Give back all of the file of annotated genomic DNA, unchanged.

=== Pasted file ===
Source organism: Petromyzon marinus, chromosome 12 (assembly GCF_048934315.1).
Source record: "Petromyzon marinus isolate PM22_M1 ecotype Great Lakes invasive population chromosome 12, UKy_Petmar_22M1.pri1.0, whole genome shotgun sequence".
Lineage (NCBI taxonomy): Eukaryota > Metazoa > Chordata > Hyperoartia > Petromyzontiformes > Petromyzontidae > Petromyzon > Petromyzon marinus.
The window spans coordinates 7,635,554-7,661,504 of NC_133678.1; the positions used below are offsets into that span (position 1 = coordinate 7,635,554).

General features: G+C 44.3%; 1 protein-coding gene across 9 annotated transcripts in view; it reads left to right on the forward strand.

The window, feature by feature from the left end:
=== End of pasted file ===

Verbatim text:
Source organism: Petromyzon marinus, chromosome 12 (assembly GCF_048934315.1).
Source record: "Petromyzon marinus isolate PM22_M1 ecotype Great Lakes invasive population chromosome 12, UKy_Petmar_22M1.pri1.0, whole genome shotgun sequence".
Lineage (NCBI taxonomy): Eukaryota > Metazoa > Chordata > Hyperoartia > Petromyzontiformes > Petromyzontidae > Petromyzon > Petromyzon marinus.
The window spans coordinates 7,635,554-7,661,504 of NC_133678.1; the positions used below are offsets into that span (position 1 = coordinate 7,635,554).

General features: G+C 44.3%; 1 protein-coding gene across 9 annotated transcripts in view; it reads left to right on the forward strand.

The window, feature by feature from the left end: